Saturday, April 1, 2006

Free-market solutions for parentalism

This passage from a Crispin Sartwell article has been cited by several libertarian heavy hitters (TheAgitator, Hammer of Truth, and Reason to name a few), so since I'm a libertarian heavy hitter (ha!), I'll cite it too.
We want the government to guarantee our health, deflect hurricanes, educate our children and license us to drive; we want to be told what to eat, what to smoke and whom to marry. We are justly proud of the fact that no enduring society has ever incarcerated more of its people. Noting that the policeman has a pistol, a club, a stun gun, a can of pepper spray and a database that includes us, we feel happy and secure.

Our submission is absolute: We want to be operated like puppets and provided for like pets.

The terrorists hate our freedom. But we should be comfortable with that. We hate our freedom, too.
Radley Balko (The Agitator) coined this idea of fearing freedom as "parentalism." While frustrating, this realization isn't super surprising. Think of how resistant some people are to move out of their parents' home. Or even how afraid people (myself included) are to try new things. We're fraught with worry when posed with new options...what if I don't like it, what if I can't undo things (like I can on the computer!), what if I lose money?

Clearly, parentalism is not a concept resulting from living in a somewhat free society; it's just basic human nature. Being afraid of new things probably kept our ancestors alive while our would-have-been ancestors perished along with their DNA.

So instead of trying to fight the problem, as Radley implies must be done with his treadmill analogy, why not acknowledge the reality of parentalism and apply some libertarian wisdom to the problem? If people want to have their decisions made for them, why can't private companies do this? They can, and they can [of course] do it better than the government!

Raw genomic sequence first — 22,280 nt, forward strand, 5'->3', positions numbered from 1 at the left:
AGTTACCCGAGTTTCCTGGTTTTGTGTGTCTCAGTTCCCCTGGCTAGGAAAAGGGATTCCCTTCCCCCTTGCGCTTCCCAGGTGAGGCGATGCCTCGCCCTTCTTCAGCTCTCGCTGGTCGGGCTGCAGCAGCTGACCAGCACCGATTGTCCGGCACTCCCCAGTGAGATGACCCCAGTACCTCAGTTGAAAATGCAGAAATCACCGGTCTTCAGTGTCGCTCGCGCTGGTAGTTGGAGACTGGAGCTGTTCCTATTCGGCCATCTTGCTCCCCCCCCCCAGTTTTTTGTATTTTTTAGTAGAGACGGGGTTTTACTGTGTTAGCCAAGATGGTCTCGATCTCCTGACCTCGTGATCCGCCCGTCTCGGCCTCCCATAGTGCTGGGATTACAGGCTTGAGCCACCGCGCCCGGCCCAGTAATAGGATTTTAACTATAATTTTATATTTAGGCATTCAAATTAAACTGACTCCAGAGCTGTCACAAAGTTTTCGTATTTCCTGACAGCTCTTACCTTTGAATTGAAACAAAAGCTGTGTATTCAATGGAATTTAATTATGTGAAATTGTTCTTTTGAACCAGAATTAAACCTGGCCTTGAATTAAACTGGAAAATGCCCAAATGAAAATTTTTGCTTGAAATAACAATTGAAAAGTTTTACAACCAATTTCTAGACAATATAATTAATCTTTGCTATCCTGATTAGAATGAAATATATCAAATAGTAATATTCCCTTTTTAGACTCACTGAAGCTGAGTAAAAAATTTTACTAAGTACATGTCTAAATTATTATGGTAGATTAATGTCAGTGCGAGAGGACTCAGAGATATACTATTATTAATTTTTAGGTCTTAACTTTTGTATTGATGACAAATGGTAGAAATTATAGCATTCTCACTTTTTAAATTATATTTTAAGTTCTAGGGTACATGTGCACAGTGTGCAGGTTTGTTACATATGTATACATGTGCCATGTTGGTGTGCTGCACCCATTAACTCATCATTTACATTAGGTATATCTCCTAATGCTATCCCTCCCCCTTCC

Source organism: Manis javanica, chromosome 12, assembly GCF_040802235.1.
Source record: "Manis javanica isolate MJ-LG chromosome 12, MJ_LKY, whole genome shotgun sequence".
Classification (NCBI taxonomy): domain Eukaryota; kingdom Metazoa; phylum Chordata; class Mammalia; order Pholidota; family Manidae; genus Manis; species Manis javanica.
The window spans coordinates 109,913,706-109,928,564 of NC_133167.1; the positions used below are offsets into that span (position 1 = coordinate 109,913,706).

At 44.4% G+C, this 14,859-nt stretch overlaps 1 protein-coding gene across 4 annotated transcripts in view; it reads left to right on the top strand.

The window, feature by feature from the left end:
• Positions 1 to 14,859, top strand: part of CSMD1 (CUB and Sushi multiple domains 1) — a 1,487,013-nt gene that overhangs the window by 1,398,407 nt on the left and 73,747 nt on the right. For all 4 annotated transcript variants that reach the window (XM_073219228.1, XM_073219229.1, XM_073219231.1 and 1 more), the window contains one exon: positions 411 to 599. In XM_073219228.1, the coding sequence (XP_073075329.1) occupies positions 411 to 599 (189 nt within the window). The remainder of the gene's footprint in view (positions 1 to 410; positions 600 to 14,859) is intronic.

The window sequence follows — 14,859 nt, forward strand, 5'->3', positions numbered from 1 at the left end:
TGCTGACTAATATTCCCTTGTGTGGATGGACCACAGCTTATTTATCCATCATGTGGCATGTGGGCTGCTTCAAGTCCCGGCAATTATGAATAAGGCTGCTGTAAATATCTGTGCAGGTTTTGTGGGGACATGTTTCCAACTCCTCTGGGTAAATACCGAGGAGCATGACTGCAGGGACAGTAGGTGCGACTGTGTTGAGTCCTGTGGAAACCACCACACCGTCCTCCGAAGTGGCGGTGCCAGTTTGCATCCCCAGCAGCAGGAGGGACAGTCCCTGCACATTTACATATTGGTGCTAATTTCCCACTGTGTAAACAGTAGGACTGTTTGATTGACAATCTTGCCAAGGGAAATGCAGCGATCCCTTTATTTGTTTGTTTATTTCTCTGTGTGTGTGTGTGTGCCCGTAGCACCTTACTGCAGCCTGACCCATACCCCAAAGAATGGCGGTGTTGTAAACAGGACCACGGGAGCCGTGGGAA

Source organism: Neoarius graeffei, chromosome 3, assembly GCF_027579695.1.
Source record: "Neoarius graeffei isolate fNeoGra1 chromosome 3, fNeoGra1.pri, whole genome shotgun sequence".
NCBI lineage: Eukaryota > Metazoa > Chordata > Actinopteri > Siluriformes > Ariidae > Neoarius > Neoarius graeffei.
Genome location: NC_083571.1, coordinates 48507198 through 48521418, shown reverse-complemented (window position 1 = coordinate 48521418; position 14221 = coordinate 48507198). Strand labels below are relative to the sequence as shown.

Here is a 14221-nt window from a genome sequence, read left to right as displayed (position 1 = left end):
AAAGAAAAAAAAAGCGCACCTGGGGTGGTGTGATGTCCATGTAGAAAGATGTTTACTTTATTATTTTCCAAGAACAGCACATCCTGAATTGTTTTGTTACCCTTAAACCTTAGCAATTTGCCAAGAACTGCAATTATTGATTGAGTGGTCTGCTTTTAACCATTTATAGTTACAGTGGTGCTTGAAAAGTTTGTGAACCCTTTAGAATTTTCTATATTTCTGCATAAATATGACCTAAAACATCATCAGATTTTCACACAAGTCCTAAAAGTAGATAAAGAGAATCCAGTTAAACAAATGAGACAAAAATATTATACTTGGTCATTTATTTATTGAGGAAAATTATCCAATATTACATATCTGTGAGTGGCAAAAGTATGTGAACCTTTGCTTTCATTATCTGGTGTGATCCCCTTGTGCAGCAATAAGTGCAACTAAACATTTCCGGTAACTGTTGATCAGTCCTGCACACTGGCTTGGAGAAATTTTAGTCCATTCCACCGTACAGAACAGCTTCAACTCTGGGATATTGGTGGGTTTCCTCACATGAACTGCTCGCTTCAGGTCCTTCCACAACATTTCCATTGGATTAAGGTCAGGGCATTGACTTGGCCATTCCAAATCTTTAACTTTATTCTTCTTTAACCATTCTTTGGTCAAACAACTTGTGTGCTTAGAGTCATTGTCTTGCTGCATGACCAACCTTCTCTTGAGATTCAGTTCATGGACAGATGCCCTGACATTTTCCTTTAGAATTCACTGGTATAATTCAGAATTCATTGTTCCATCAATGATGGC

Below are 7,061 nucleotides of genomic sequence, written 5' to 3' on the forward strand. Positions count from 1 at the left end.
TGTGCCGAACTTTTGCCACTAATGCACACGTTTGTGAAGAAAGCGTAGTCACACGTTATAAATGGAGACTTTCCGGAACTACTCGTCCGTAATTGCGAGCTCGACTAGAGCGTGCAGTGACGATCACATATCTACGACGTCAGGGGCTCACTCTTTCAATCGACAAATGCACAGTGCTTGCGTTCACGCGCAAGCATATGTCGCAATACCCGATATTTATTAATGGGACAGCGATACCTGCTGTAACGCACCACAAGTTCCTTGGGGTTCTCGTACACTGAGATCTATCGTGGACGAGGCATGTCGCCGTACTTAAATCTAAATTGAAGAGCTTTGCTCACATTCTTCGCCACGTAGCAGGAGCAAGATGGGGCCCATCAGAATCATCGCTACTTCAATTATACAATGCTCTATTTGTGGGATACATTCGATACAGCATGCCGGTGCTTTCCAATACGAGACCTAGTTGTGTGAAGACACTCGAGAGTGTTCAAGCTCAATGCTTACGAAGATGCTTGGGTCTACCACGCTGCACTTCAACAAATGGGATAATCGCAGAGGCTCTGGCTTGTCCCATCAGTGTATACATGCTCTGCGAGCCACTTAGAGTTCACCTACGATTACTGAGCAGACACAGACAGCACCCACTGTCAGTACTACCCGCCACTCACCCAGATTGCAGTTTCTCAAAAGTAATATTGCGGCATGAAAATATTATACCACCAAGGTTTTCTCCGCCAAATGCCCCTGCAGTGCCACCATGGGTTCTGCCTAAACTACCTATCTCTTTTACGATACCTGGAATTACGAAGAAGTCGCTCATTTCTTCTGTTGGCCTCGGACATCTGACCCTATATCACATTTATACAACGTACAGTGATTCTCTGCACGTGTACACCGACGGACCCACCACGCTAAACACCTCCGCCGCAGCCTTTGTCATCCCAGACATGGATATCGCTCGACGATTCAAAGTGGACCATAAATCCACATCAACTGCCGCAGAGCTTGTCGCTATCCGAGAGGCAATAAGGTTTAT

In a way, I think this is already occurring, especially through the Internet. A big part of decision making is having information. Google and Wikipedia do this like nobody else. Blogs do it, too. The "main-stream media" does it as well, although with a bit more alarmism than is necessary.

On being controlled, we already get a lot of that from employers (especially if you work for a big company). Dress codes, facial hair codes, speech codes, relationship rules, etc...corporations have it all!

I think there's a market opportunity (which is to say there's currently a defiency) for a business that provides "protection." Not like the mafia or the government, which provide you with coerced protection (we're going to protect you, like it or not!), but a business that provides "peace of mind." That sounds like an insurance company slogan, and I guess insurance companies do this to some degree, but nobody likes insurance companies. There is an opportunity for a business that goes one step beyond advice.

Instead of paying a company for advice (which you're doing indirectly by visiting a website with ads), maybe the next step is to pay a company (voluntarily, remember) to actually make decisions for you. Maybe you'll pay a company to do all your grocery shopping for you but they will decide what's healthy and what's not. Or maybe your favorite internet news site will be customized to report to you the things that make you the most comfortable. Like, if you're paranoid about violent crimes, the site will pepper you with facts about how many people are in prison or how much money is spent on fighting crime. Or maybe it's just the opposite--the site will only inform you of good news and leave you blissfully unaware of the stuff you fear.

I don't know exactly. The market will have to figure this out. But clearly there is a desire for some people to be (or at least feel) more controlled. Let's create free market solutions for this before the government creates its so-called "solutions." As Harry Browne has said, "Whatever the problem in a free market, it will be a profitable opportunity for someone who knows how to fix it." Indeed!

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